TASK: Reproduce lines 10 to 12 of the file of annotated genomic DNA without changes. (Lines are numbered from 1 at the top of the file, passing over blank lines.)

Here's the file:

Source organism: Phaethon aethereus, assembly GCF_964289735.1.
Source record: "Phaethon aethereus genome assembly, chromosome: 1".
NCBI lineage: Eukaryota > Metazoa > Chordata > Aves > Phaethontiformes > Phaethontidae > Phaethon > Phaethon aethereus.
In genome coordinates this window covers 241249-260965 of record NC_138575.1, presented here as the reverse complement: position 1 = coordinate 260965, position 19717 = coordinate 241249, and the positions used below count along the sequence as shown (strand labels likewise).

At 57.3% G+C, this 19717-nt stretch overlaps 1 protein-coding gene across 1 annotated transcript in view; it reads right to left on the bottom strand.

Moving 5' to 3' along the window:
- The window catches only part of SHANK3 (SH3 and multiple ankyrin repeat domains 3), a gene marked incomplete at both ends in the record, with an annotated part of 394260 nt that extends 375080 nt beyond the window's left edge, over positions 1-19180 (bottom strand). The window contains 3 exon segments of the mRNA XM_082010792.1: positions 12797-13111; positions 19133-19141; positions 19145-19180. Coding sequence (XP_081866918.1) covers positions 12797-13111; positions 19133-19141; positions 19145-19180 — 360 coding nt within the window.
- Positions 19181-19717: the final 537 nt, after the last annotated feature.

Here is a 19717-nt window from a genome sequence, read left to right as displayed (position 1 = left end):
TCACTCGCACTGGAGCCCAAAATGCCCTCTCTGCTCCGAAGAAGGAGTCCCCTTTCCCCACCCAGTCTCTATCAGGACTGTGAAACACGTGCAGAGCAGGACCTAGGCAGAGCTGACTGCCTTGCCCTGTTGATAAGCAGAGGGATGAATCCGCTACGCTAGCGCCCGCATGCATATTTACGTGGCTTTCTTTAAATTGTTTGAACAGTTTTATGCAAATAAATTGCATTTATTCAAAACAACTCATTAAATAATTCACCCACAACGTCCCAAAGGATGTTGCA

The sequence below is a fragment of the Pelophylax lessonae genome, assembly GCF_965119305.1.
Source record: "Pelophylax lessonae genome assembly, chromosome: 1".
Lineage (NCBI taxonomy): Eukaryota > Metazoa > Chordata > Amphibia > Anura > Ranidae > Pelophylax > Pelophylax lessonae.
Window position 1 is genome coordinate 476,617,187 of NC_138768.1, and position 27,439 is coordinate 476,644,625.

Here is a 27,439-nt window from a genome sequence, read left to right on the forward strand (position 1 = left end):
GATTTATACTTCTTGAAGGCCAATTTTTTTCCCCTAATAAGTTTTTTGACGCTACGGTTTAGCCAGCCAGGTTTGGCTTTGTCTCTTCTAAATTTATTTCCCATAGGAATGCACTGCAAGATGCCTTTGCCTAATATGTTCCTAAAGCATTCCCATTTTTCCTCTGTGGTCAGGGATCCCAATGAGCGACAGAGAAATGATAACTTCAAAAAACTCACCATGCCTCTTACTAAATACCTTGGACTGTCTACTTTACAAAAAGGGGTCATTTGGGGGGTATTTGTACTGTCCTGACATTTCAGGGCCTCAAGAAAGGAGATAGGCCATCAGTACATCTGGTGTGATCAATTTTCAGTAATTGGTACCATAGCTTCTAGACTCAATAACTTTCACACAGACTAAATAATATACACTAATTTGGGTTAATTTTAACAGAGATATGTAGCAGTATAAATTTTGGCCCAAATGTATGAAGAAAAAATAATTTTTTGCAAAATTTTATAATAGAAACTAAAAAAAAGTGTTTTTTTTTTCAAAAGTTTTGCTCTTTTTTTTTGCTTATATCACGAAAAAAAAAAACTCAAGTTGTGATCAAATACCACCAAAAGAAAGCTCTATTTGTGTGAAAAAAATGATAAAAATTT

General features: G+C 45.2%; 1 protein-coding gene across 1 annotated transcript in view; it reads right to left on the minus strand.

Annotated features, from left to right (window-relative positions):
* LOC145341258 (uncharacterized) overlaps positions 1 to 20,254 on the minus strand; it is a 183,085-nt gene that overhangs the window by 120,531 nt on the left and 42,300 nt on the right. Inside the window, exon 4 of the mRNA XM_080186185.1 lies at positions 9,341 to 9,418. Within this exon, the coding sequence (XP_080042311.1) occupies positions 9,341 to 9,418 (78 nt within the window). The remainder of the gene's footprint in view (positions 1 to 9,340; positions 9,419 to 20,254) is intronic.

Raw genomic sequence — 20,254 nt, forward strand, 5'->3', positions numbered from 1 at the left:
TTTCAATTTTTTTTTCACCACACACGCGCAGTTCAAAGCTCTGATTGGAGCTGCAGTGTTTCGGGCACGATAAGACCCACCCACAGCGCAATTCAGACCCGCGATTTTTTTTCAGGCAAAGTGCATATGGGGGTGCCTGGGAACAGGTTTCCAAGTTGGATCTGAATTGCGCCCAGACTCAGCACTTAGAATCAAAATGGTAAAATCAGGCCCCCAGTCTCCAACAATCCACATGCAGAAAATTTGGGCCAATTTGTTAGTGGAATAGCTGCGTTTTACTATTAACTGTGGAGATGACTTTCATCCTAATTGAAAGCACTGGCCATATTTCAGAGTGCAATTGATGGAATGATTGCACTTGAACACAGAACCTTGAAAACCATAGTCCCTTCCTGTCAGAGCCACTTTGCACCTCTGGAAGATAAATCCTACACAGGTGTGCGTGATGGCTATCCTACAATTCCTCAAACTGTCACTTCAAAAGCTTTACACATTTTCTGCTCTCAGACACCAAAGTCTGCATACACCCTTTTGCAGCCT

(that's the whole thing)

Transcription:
TCACTCGCACTGGAGCCCAAAATGCCCTCTCTGCTCCGAAGAAGGAGTCCCCTTTCCCCACCCAGTCTCTATCAGGACTGTGAAACACGTGCAGAGCAGGACCTAGGCAGAGCTGACTGCCTTGCCCTGTTGATAAGCAGAGGGATGAATCCGCTACGCTAGCGCCCGCATGCATATTTACGTGGCTTTCTTTAAATTGTTTGAACAGTTTTATGCAAATAAATTGCATTTATTCAAAACAACTCATTAAATAATTCACCCACAACGTCCCAAAGGATGTTGCA

The sequence below is a fragment of the Pelophylax lessonae genome, assembly GCF_965119305.1.
Source record: "Pelophylax lessonae genome assembly, chromosome: 1".